Illustrations provided with permission of the Royal Botanic Gardens and Domain Trust
Melaleuca quinquenervia – Broad-leaved Paperbark
A coastal species only north from Botany Bay to Cape York
Queensland,also found in New Guinea and New Caledonia. In HSC
exclusively in estuarine areas around Brooklyn. Community SF1 (4.6 ha)
which is an endangered ecological community listed under the NSW
Threatened Species Conservation Act 1995. A widely used common
street tree across Sydney.
Derivation of Name:
, Greek, melas
meaning black and leukos
referring to black fire scars on white trunks
. quinquenervia, Latin, quinque–
“five” and nervus “veins or nerves” a reference to the five veins visible on
the leaf blade.
Inadequately conserved in HSC. Small bushland remnants which contain
this species are threatened by displacement from exotic plants,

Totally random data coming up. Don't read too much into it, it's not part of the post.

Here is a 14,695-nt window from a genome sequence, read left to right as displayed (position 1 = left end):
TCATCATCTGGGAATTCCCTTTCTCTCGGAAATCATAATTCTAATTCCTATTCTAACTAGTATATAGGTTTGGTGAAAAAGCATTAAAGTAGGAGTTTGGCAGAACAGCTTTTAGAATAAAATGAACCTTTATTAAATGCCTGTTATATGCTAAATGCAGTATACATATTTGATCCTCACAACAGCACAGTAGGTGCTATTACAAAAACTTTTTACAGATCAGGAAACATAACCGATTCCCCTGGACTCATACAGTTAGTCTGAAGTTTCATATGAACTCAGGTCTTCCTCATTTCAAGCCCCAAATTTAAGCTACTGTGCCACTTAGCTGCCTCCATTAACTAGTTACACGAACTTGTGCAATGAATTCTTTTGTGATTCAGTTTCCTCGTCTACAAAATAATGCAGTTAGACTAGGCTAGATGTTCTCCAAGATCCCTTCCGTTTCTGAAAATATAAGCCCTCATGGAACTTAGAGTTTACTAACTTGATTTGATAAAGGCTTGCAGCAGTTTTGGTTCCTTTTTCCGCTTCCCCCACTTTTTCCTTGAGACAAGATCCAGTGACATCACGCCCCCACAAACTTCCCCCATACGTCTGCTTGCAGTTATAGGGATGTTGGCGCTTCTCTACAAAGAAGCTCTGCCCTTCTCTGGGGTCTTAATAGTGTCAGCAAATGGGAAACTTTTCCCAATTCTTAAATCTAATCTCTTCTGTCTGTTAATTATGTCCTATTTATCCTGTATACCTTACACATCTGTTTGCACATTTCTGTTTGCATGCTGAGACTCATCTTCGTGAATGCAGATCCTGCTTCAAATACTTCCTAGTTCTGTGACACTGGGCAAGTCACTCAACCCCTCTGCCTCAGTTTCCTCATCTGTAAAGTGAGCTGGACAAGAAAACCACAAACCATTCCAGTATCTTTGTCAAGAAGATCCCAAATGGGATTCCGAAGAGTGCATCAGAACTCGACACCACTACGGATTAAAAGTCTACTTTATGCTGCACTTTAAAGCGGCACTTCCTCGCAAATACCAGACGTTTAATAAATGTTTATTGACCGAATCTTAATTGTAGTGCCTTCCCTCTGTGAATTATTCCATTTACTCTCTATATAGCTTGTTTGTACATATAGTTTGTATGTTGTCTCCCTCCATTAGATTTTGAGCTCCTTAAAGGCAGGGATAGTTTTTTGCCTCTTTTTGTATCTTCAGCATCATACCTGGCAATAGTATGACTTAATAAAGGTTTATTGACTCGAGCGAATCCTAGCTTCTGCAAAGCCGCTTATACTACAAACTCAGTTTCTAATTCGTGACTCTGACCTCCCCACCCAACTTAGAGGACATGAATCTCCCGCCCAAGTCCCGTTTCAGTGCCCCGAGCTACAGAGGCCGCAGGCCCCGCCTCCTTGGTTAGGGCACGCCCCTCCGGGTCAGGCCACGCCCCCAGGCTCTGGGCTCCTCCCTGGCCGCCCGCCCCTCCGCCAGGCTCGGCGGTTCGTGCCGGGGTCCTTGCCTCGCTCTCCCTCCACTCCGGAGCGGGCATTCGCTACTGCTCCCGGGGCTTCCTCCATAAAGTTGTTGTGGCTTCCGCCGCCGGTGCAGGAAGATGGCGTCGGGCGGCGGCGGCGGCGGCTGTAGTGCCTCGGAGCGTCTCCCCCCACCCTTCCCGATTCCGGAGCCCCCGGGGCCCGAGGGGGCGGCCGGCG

fragmentation from other bushland, activation of acid sulfate soils and
inappropriate drainage works. Maybe some long term threats with
projected sea level rise in estuarine environments.
A medium sized tree to 15m or 20m in height with distinctive papery pale
coloured bark. Leaves are lanceolate in shape , 3–7 cm long and up to
25mm wide, leathery leaves are arranged alternately with five distinctive
longitudinal veins. Flowers appear towards the end of summer into
autumn, they are bottlebrush like and white to cream in colour. Fruit is a
small woody capsule much like a gum nut, arranged in a cylindrical
pattern around the stem, it contains thousands of fine seeds.
More than 100 years.
Horticultural Merit and uses:
A very fast growing tree. Suitable for only large gardens or parks.
Develops a massive trunk. Can tolerate water logged soils. Has a wide
range of indigenous people uses. Used for revegetation where erosion
control is needed. Timber has been used for such applications as fence
posts (particularly in wet conditions), fire wood, and flooring. Resistant to
termite attack. Honey production.
Attracts a wide range of fauna. Birds and bats are attracted to the
abundant nectar in the flowers.